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Damaged houses pose threat



KATHMANDU: Thousands of people in Kathmandu now spend their days and nights in fear because their houses are either fully or partially damaged and these structures can cause more casualties and damage.

Many structures have become vulnerable due to the earthquake and more than 140 aftershocks that followed. People fear these damaged houses could fall any time and harm the surrounding houses and hit people nearby. Moreover, most of the affected human settlements are dense with narrow road and big houses.

“We are living in fear as the damaged buildings could fall any time over smaller houses. People here are also compelled to use alternative ways to travel to and from their houses as some damaged houses have obstructed the road,” said Moti Lal Nepali, a resident of Maitrinagar of Kirtipur.

It may take more than a month to remove these structures as many of them are big and in dense settlements, officials of Kathmandu Administration Office said.

“We are mobilising 42 teams to collect details of partially and fully damaged buildings in all 11 municipalities of Kathmandu district. We will immediately demolish vulnerable structures to prevent further casualty and damage,” said Kathmandu Chief District Officer Eak Narayan Aryal.

As per the preliminary report, around 9,000 houses of Kathmandu district have been fully destroyed. This figure could go up as data collection is still under way, according to Aryal.

Altogether, the earthquake damaged 200,552 houses fully, while 186,285 houses were partially affected in 31 districts.

“There are big houses in many affected areas and we do not have equipment and manpower to demolish these structures, we need to bring such equipment and technical manpower from outside the country. We will request the concerned ministries regarding the same,” said CDO Aryal.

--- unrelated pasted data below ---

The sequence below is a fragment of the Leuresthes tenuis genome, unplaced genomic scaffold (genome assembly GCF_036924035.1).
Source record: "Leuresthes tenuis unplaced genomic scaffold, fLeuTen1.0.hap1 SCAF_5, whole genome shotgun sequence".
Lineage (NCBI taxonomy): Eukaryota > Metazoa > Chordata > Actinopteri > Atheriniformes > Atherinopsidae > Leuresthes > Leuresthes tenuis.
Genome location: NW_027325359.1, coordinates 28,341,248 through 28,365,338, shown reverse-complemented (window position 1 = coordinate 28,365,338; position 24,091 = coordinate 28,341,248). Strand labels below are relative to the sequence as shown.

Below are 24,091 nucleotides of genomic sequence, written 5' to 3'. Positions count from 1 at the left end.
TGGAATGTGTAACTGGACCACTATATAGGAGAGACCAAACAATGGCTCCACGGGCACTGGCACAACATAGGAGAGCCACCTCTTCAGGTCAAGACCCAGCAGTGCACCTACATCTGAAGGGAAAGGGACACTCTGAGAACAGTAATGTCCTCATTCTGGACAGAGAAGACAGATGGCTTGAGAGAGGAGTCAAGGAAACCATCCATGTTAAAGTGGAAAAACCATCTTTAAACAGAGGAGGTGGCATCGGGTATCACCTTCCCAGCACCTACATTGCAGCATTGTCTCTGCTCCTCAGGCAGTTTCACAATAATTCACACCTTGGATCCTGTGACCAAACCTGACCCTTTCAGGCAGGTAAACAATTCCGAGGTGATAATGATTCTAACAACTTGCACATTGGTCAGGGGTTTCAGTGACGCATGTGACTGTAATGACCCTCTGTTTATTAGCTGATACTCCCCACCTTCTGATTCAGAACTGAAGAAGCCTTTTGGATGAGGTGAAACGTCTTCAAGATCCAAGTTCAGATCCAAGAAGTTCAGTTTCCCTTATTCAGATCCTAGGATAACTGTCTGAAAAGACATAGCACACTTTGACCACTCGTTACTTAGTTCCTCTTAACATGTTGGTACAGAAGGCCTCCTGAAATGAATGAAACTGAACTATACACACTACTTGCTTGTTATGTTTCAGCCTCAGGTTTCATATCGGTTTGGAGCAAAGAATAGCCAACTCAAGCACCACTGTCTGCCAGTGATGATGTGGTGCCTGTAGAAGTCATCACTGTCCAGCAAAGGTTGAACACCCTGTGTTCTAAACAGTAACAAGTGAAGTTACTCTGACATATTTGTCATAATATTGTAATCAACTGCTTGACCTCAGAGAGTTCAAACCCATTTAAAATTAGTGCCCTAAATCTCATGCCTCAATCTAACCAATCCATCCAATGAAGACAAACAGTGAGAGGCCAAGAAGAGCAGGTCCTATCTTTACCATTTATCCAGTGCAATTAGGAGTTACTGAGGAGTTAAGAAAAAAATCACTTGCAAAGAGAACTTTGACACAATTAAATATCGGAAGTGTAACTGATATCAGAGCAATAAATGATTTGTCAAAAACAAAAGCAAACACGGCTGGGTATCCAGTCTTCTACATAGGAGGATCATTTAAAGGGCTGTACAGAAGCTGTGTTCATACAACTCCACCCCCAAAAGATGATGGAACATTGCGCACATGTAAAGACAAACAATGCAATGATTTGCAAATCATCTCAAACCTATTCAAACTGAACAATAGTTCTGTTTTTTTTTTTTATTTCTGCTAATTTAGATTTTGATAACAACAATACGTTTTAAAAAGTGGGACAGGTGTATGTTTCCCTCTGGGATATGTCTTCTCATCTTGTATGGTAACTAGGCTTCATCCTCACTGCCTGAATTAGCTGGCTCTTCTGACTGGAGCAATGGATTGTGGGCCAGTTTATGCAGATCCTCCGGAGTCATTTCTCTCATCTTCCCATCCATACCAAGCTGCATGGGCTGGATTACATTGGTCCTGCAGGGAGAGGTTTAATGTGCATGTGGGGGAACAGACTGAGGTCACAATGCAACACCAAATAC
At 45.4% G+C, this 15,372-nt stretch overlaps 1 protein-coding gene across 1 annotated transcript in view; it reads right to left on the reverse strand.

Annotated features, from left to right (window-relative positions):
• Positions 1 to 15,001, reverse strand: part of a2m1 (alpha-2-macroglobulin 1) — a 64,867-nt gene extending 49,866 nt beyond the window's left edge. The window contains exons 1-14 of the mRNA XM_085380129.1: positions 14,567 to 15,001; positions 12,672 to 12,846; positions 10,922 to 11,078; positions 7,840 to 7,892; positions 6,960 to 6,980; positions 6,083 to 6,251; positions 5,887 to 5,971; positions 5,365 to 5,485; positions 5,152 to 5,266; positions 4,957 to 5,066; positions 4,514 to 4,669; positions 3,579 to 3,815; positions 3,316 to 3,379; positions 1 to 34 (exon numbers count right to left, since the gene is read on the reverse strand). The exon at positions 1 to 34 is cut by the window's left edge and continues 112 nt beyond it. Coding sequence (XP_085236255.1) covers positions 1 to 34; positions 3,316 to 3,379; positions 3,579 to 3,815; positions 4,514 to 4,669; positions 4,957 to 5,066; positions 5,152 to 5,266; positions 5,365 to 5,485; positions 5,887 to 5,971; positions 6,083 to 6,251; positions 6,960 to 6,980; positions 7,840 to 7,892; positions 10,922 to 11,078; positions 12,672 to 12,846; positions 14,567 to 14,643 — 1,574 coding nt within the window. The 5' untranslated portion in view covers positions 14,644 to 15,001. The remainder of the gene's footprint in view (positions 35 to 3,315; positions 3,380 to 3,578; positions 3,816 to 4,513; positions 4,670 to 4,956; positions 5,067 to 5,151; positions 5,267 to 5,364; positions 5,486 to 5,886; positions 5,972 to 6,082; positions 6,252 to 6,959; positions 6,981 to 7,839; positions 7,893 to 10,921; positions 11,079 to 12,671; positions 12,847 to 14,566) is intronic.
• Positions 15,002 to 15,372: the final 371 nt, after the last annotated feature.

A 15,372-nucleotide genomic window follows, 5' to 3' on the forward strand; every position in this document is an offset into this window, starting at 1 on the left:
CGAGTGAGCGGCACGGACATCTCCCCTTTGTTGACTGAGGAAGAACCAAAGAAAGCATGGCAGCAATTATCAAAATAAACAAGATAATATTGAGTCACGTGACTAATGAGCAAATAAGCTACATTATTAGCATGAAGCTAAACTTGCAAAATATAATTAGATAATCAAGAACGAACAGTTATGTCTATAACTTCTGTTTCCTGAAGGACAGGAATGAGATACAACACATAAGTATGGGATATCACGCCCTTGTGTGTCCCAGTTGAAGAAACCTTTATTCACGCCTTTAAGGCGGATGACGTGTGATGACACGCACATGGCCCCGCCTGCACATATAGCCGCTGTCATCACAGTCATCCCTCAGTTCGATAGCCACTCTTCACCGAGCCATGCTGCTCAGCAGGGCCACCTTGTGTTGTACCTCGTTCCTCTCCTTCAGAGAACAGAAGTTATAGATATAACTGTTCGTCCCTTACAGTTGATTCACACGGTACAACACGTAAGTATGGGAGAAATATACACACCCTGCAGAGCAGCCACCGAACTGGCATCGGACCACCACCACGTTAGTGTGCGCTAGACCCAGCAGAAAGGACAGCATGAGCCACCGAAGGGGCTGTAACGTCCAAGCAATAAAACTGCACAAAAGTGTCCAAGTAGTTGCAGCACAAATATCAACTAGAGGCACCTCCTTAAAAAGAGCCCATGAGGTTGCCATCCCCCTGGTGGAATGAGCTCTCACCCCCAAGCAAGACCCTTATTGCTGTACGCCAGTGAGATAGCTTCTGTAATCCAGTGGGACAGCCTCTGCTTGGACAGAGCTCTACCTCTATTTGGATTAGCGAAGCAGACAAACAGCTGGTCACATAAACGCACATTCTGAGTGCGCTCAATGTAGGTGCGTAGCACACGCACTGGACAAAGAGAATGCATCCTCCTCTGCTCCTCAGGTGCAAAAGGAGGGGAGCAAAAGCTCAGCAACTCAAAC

There are around 8 lakh houses in Kathmandu district where around 2.5 million people live according to DDC Official Rajendra KC.

Chief of Physical Development and Construction Department of KMC Uttar Regmi said, “We will begin demolishing vulnerable structures from tomorrow. First, we will request the concerned house owner to demolish their houses. If they cannot, we will move ahead on our own.”

A team led by Director General of Department of Archaeology Bhesh Narayan Dahal has been clearing debris at archaeological sites. “We are collecting important antiques from the damaged sites in the presence of police, local clubs and trusts,” he said.

Most affected areas in district:

• KMC: Hanumandhoka, Naya Buspark,

Swoyambhu, Ason, Kalanki, Sunar Gaun

• Kageshwori Manahara: Alapot, Gagalphedi, Bhadrabas and Danchhi

• Tokha: Gangabu, Jhor Mahankal, both Tokhas

• Budhanilakantha: Chunnikhel, Kapan, Khadwa, Budhanilakantha

• Tarkeshwor, Dharmasthali, Dagoldhunga,

Jeetpur Fedi, Sangla, Kavresthali

• Nagarjun: Bhimdhunga, Ramkot, Sitapaila, Ichangu, Syuchatar (upper part)

• Kirtipur: Panga, Taukhel, Champa, Gutha,

Wards 13, 14, 15 and 19

• Gokarneshwor: Tarebhir, Sundarijal, Baluwa, Nayapati, Gokarneshwor

• Shankharapur: Nanglebhare, Sankhubazar, Lapsi Phedi, Indrayani

• Chandragiri: Satungal, Matatirtha, Sano

Masine, Thulo Masine, Thankot, Balambu

• Dakshinkali: Bosan Kshetra, Chalnakhel,

Dakshinkali (lower part), Chhaimale

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